"Oh, I know we've come a long way, we're changing day to day, but tell me, where do the children play?" - Yusuf Islam (formerly known as Cat Stevens)
How's that quote for one out of left field? Speaking of, "out of left field" is a phrase I've always been curious as to its origin. I looked it up, and it really does have to do with baseball; people just aren't entirely certain how. Some point out that a batter has the most power hitting to the opposite field, and most batters are right-handed (which matches the general population), so most of the time the left fielder has to stand farthest away from the action. Anything "out of left field," then, is a skosh "out there." Others point out that people running in to home have the left fielder at their back, so any throws from there to get them out are going to be surprises--"out of left field" as it were. That's full of interestingness, no?
But back to topic--I bet you're still wondering why I use a Cat Stevens/Yusuf Islam lyric in place of my traditional author quote.
Well, first, I like his songs a lot. Grew up on them, in part (yeah, at the same time, I can say I grew up on Bread, or Chicago, or Blood, Sweat, & Tears, or Blue Oyster Cult--pick one). The work of Cat Stevens, who changed his identity to Yusuf Islam later on, has always touched me deeply. Even back when my views were solidly on the right-wing side of the aisle, hearing "Where Do The Children Play?" would bring me to a stop to consider the environmentalist's commentary on humanity's plight.
Politics and flowers aside, though, the quote has a very real application to my writing efforts, specifically in the area of world-building. You might have noticed that I designed the estate of Mars to not include much in the way of children's play areas. That was on purpose. The War God has several areas of his estate set aside, of course, for the study of combat and other martial pursuits. No strangeness there; who needs children around when you're studying war?
In the second book, though, readers will be introduced to a few other areas belonging to other gods. Some are the same, while some are different. Again, I designed each one purposely, as I'd imagine the god who owned it would have. Hephaestus, for example, has his forge in the middle of a volcano (see? I do pay attention to some mythology). But he's also got his share of human followers, and humans aren't so keen on living inside an active source of molten rock. Thus, I built him what I hope will be an interesting area, complete with space for the children to play (different god, different personality, and so on). Another example: Mars has colors--reds, blues, golds--throughout, while another god you'll meet soon does not.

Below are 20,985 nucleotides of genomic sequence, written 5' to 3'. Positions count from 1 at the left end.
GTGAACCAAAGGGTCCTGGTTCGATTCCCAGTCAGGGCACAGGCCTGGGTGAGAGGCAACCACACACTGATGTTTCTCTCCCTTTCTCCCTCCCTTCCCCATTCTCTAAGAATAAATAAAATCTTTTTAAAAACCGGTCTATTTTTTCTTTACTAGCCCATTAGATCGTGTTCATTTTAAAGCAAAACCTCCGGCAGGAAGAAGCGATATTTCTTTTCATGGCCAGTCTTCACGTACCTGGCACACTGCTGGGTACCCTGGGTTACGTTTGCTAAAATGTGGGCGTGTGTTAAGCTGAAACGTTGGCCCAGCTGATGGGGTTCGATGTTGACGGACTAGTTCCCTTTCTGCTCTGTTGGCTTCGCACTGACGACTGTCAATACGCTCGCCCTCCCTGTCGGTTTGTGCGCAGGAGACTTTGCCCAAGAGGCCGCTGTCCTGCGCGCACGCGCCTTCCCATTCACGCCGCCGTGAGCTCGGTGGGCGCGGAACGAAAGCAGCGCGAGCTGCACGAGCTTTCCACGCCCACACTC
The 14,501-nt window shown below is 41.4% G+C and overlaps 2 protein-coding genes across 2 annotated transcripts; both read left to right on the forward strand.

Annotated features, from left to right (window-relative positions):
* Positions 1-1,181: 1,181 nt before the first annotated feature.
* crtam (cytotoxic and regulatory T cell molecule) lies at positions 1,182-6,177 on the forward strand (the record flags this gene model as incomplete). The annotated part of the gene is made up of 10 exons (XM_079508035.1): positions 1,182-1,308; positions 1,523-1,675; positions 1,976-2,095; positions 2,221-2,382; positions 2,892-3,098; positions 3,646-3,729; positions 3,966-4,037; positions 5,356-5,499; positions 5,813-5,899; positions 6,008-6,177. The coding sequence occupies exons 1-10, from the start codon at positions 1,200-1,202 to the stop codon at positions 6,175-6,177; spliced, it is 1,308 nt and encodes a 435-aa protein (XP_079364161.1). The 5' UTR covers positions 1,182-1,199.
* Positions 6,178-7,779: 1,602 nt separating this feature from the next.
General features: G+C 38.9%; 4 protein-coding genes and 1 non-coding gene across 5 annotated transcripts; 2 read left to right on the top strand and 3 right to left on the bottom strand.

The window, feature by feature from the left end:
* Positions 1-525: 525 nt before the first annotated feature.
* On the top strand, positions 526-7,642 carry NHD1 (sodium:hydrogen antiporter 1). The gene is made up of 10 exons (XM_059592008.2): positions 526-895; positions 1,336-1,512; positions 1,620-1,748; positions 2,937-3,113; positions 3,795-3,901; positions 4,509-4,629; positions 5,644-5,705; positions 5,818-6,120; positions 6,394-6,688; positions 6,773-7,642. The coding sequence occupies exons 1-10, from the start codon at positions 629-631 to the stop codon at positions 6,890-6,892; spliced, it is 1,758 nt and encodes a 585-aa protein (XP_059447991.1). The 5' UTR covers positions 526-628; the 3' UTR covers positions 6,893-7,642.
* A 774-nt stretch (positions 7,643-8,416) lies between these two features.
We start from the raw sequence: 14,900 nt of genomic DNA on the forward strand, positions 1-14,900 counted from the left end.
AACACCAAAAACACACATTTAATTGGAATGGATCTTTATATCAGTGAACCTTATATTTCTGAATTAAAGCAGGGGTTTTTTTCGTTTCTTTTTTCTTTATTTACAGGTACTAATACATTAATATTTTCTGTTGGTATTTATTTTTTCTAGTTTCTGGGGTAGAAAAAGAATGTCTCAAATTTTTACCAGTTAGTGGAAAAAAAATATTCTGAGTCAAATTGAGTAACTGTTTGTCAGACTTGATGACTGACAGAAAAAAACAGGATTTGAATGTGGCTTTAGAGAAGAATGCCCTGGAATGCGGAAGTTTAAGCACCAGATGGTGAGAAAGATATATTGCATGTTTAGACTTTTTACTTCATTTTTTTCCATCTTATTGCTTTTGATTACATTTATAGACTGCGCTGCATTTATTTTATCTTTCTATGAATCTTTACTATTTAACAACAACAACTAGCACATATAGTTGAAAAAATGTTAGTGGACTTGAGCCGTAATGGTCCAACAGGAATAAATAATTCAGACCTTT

Back to reality, which is where I think most fiction authors get our story ideas from: when we toured the Biltmore, I noticed that the home wasn't designed with children in mind. I doubt many homes back then were, so it didn't surprise me. But soon after it was constructed and George W. Vanderbilt found himself a lovely bride, along came a child as they often do. It wasn't long after the appearance of Cornelia that the owner declared the Biltmore as his primary residence. Keep in mind that as sparkly as the Biltmore was for its day, the youngest Vanderbilt still didn't have access to a single Playstation or Nintendo. She couldn't even play Wii with her friends. Poor little girl, right?
Thus the question: where does a child play in a friggin' castle? The tour discusses some of that; turns out she had a play area with a swing set up top of the hill at the other end of the esplanade. There were also reflecting pools to play in, and along the side of the house there was an open stretch used for all the lawn games they played back then with a "tea room" sort of gazebo thing.
Where this is applicable right now is the elf village. It's funny how world-building works itself out, really. I *thought* I had the world of Return of the Gods completely built before starting it, but I had to go back several times and more thoroughly develop some areas as well as completely changing others (for example, at first the estate was really only big enough to handle a hundred humans or so, which I later on realized was way too small). Thus, I'm not surprised now that I've begun the elf world when I have to go back and refine/revise the building I did for this one.
Bottom line lesson for this post, then, I guess, is to not get too caught up in world-building activities before you begin writing, because some--a little, a lot, or most--of it will end up being wrong anyway. That, and take the time to go tour places, because there is some awesome inspiration out there.
Heh--from Cat Stevens to a couple of writing rules.
Have a great weekend, what's left of it!